The Bush Administration has been brilliant in building good relations with the New Core of Asia — countries like India and China. Indeed, this success is far more important over the long term than failures anywhere else in the world. We’ve become so accustmed to good news from the Asian New Core that it’s easy for it to fall between the cracks. So here are two stories with brief descriptions:
Indian government wins confidence vote
The Indo-American Nuclear Pact will not only allow nuclear technology to be shared among the two greatest democracies in the world: it also essentially recognizes India as a genuine nuclear power. The left in both countries oppose this… in India because their Left is anti-American, in America because our Left is anti-Bush. Fortunately, India’s government passed a confidence motion, which clears the way for New Dehli ratifying the agreement. Now as long as America’s Congress agrees, it is smooth sailing.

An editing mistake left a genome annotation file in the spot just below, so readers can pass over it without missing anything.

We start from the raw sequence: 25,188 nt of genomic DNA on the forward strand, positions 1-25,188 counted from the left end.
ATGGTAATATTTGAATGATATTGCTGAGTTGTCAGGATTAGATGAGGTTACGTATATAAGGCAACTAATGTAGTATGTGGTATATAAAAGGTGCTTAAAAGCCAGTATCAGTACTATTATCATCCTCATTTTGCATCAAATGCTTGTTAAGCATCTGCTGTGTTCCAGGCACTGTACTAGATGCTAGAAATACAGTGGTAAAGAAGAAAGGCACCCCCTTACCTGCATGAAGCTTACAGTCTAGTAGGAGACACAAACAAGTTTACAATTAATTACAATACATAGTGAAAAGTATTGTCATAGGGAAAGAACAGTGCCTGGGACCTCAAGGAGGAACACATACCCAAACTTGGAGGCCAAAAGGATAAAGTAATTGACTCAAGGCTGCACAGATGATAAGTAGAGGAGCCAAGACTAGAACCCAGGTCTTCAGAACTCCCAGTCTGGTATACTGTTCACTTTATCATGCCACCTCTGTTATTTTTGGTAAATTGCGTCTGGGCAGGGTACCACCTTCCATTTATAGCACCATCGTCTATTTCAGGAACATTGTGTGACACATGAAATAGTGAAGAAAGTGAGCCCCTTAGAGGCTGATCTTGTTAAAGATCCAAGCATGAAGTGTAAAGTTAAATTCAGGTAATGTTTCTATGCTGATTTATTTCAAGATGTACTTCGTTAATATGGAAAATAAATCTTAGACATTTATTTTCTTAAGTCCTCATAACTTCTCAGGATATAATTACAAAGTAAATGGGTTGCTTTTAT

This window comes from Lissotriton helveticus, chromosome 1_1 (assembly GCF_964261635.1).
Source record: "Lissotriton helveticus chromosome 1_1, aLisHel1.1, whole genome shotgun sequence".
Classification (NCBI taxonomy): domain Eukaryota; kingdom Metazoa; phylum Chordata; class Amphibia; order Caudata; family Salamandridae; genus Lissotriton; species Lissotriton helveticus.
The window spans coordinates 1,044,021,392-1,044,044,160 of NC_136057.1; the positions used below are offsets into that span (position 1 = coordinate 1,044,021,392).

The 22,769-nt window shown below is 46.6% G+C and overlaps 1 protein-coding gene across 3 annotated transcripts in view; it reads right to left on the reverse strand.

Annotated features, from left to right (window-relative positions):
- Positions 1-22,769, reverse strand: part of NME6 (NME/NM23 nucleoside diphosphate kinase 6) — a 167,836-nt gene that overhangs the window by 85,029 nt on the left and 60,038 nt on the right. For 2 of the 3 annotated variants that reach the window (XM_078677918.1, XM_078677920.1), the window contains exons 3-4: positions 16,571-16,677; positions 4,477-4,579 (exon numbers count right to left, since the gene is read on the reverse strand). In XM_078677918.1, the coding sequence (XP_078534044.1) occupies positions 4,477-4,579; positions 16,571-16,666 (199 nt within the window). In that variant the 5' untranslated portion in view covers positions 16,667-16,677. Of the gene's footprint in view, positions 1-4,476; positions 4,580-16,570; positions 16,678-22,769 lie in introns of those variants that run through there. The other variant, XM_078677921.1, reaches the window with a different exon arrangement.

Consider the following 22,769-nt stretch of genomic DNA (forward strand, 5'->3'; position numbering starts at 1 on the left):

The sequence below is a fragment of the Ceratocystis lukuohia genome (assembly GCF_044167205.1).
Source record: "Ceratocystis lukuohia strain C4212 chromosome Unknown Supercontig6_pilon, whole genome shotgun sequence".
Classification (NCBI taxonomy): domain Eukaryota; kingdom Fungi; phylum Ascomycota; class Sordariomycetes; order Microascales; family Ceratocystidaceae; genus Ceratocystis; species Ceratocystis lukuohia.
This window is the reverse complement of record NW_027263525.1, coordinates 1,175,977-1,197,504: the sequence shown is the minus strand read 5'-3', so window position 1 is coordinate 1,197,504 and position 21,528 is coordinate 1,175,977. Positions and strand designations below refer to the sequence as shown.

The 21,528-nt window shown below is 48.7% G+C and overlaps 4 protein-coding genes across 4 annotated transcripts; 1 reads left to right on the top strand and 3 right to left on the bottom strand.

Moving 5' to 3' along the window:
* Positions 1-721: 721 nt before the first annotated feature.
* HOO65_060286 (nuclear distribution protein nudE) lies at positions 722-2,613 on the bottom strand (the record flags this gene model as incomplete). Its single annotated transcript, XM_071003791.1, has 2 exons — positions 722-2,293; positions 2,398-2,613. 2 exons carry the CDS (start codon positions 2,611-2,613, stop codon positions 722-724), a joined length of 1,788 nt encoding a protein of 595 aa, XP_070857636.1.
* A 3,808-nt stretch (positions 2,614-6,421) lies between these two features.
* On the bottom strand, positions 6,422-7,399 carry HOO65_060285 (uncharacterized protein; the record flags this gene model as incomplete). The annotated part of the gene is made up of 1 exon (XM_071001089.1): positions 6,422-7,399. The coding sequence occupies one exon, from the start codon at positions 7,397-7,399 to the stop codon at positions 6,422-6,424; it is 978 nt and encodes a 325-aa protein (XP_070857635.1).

China and Russiaâ€™s Geographic Divide
Historically, Russia has been a west-Asian state with only marginal influence on European affairs. When Peter I and other Russian autocrats changed this, Europe began suffering from an infusion of Russian ideals, customs, and habits. Fortunately, the Russian state only exists as long as it has wealth to leach off of, and naturally runs itself down. Traditioanlyl Russia would reinvigorate itself through aggressive wars, though nuclear weapons appear to prevent this from happening against. Thus, Russia slowly falls back into its old role as a west-Asian state, a supplier for Chinese needs with as much freedom of movement as, say, Kazakhstan.
The Rise of India and China, along with the decline of Russia, may be the greatest story of the late 20th and early 21st century. And it’s a very happy story.